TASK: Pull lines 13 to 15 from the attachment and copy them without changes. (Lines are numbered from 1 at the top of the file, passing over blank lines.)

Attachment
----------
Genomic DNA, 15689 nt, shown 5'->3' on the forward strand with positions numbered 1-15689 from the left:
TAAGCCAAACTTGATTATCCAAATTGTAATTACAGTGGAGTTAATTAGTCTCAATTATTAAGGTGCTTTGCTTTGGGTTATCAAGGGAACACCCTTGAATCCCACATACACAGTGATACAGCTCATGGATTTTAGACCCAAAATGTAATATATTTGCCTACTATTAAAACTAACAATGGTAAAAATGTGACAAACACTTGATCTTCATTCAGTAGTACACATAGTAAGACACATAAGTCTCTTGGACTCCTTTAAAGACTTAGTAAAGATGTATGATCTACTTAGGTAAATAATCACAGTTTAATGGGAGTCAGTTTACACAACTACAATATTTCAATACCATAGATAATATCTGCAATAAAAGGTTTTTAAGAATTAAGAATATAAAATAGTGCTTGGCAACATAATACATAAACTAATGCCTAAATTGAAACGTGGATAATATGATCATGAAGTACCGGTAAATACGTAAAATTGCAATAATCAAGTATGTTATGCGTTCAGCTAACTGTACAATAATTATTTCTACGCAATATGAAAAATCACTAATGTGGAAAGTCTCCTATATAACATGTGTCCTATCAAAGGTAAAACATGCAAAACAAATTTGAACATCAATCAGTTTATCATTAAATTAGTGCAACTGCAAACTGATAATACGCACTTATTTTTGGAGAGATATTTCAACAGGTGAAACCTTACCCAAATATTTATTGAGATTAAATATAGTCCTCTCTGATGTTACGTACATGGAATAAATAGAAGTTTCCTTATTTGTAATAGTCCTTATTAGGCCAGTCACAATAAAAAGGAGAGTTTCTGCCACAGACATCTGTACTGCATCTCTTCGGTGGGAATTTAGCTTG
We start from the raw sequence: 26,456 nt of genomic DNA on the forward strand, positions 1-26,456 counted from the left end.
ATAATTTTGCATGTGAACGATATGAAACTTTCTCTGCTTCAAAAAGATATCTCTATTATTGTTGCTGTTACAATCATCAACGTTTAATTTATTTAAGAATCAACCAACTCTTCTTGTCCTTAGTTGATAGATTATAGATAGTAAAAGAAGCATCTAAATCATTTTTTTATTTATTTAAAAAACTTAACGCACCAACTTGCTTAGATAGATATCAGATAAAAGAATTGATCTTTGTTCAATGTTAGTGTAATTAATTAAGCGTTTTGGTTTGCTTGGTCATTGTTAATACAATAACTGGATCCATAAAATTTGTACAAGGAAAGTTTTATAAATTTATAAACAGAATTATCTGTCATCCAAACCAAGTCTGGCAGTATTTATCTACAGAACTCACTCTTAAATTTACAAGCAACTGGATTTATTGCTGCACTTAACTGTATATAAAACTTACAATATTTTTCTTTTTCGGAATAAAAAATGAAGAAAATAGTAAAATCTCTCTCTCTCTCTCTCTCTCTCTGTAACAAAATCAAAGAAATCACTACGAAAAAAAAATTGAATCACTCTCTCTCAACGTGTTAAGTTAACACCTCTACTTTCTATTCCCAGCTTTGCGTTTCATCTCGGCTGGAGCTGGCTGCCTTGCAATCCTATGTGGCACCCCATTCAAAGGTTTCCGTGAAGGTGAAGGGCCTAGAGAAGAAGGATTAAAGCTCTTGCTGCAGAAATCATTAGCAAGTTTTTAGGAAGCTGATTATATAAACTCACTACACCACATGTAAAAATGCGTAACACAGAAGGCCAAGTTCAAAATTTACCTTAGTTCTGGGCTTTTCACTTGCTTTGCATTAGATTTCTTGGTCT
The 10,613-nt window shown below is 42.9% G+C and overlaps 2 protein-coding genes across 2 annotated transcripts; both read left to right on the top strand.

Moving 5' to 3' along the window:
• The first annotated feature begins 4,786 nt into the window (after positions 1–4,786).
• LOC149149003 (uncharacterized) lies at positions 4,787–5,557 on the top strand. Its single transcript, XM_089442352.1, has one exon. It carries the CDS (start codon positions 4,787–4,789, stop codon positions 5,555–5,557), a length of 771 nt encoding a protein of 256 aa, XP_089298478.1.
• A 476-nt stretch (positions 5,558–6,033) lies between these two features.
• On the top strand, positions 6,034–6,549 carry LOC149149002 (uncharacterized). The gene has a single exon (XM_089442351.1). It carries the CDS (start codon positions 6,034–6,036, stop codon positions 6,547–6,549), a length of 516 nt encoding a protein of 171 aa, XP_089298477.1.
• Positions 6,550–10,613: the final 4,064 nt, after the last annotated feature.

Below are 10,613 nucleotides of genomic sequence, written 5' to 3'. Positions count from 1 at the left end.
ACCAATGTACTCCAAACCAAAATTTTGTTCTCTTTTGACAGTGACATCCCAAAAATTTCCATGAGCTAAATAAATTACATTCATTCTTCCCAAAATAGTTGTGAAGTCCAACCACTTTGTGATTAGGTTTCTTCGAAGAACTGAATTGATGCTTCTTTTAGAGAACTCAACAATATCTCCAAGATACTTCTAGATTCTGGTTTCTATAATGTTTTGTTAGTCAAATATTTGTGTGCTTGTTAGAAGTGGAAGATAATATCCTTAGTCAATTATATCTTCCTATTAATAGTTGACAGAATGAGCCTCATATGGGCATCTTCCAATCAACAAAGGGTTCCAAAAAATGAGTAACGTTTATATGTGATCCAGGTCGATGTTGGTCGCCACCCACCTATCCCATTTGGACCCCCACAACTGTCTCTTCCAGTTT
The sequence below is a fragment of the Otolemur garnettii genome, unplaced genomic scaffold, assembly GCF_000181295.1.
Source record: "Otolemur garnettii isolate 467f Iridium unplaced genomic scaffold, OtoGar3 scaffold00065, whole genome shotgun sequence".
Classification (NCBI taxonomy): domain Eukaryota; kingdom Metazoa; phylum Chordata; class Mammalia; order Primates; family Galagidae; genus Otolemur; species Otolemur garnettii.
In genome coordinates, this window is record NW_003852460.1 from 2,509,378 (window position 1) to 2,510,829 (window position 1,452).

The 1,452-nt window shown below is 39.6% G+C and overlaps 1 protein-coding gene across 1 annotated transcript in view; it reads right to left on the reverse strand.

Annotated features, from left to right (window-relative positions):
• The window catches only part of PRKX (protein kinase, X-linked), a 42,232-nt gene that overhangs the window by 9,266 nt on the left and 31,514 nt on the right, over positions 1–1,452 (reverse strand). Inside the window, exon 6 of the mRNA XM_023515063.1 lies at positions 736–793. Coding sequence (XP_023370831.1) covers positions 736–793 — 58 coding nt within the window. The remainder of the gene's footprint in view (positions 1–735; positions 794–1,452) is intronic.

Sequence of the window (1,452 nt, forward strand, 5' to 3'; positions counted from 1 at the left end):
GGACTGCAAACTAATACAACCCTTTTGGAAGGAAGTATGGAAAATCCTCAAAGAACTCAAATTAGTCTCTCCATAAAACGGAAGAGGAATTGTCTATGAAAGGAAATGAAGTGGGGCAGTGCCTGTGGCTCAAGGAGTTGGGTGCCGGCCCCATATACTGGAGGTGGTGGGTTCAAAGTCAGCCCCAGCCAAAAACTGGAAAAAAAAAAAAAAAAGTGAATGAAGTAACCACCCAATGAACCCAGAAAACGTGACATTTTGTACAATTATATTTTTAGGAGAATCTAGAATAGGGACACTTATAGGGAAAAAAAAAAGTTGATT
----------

ACCAATGTACTCCAAACCAAAATTTTGTTCTCTTTTGACAGTGACATCCCAAAAATTTCCATGAGCTAAATAAATTACATTCATTCTTCCCAAAATAGTTGTGAAGTCCAACCACTTTGTGATTAGGTTTCTTCGAAGAACTGAATTGATGCTTCTTTTAGAGAACTCAACAATATCTCCAAGATACTTCTAGATTCTGGTTTCTATAATGTTTTGTTAGTCAAATATTTGTGTGCTTGTTAGAAGTGGAAGATAATATCCTTAGTCAATTATATCTTCCTATTAATAGTTGACAGAATGAGCCTCATATGGGCATCTTCCAATCAACAAAGGGTTCCAAAAAATGAGTAACGTTTATATGTGATCCAGGTCGATGTTGGTCGCCACCCACCTATCCCATTTGGACCCCCACAACTGTCTCTTCCAGTTT
The sequence below is a fragment of the Otolemur garnettii genome, unplaced genomic scaffold, assembly GCF_000181295.1.
Source record: "Otolemur garnettii isolate 467f Iridium unplaced genomic scaffold, OtoGar3 scaffold00065, whole genome shotgun sequence".